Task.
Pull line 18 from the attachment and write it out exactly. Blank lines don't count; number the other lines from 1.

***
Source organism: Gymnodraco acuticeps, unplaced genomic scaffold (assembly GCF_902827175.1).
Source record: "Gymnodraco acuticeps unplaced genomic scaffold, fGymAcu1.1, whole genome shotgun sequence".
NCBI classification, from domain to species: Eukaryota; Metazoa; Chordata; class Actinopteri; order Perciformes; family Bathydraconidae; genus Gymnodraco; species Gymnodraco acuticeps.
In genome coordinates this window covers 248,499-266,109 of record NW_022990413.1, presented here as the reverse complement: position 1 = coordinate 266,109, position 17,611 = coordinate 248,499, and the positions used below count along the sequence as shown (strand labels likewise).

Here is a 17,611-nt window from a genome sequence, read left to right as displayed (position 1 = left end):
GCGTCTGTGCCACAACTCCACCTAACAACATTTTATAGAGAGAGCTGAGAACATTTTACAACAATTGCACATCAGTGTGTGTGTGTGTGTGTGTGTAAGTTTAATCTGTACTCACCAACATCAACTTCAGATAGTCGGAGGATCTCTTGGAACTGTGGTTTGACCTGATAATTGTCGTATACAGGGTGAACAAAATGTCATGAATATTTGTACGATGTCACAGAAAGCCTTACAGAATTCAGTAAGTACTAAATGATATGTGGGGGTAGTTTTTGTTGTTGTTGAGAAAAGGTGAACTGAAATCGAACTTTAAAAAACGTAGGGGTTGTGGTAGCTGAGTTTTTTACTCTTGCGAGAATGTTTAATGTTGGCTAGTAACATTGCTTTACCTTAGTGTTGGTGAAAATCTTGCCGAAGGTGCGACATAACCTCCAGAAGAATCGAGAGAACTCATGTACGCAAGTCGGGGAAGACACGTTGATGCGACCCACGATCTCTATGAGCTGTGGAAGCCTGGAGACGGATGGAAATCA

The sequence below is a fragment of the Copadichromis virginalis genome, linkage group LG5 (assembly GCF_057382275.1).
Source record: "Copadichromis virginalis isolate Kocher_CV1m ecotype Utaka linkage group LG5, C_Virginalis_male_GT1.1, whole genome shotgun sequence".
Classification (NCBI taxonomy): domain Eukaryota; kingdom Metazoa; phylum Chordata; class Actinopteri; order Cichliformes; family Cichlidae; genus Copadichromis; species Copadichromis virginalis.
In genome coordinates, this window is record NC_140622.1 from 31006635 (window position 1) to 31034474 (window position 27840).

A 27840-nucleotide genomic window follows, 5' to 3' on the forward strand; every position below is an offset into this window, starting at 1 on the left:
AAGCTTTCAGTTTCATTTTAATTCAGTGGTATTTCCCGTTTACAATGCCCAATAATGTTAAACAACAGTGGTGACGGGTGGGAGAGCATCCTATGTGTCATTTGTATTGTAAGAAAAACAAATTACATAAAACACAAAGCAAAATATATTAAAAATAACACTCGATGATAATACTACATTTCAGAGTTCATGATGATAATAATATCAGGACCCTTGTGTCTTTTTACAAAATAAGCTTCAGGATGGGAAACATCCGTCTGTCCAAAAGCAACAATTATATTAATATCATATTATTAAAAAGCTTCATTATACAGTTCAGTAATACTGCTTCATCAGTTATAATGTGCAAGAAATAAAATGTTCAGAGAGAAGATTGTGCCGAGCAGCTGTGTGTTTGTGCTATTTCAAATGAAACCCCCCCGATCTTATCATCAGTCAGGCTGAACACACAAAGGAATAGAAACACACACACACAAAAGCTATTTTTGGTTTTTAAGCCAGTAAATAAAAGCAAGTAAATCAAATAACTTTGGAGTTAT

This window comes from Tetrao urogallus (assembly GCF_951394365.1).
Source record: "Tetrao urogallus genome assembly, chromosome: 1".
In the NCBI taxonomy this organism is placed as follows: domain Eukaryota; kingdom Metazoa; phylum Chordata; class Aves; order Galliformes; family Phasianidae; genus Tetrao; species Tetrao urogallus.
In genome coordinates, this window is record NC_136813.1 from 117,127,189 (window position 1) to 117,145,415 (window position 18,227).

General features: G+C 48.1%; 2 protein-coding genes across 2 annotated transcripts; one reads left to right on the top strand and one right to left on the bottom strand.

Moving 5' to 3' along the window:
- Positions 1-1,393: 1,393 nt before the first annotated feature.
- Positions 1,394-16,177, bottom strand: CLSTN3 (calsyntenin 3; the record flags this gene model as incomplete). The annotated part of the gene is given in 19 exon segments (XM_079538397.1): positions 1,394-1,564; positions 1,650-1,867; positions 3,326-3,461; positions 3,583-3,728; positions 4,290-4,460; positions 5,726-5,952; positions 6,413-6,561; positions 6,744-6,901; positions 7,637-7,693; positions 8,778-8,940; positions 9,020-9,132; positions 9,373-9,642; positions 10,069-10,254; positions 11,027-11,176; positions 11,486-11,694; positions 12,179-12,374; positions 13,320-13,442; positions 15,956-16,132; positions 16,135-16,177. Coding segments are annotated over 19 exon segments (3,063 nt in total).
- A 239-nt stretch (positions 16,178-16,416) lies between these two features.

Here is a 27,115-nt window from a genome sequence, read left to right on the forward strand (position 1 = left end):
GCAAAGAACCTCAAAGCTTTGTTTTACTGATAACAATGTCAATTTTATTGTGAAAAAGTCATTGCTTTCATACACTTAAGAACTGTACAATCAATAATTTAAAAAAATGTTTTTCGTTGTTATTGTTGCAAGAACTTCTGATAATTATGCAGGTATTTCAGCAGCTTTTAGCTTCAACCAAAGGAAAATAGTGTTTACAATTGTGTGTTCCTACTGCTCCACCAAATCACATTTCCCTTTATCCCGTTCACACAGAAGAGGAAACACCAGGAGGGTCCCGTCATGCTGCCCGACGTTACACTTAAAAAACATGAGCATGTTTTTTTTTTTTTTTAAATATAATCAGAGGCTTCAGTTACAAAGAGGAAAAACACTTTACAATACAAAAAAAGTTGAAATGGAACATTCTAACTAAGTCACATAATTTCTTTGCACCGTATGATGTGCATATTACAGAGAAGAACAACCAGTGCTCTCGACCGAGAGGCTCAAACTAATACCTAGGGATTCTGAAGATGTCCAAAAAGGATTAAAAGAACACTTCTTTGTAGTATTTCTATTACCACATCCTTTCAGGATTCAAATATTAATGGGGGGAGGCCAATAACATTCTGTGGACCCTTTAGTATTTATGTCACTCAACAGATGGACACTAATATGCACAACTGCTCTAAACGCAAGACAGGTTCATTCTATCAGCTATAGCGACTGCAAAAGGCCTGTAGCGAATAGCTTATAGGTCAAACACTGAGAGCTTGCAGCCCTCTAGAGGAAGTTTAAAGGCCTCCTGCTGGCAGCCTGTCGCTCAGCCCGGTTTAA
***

Moving 5' to 3' along the window: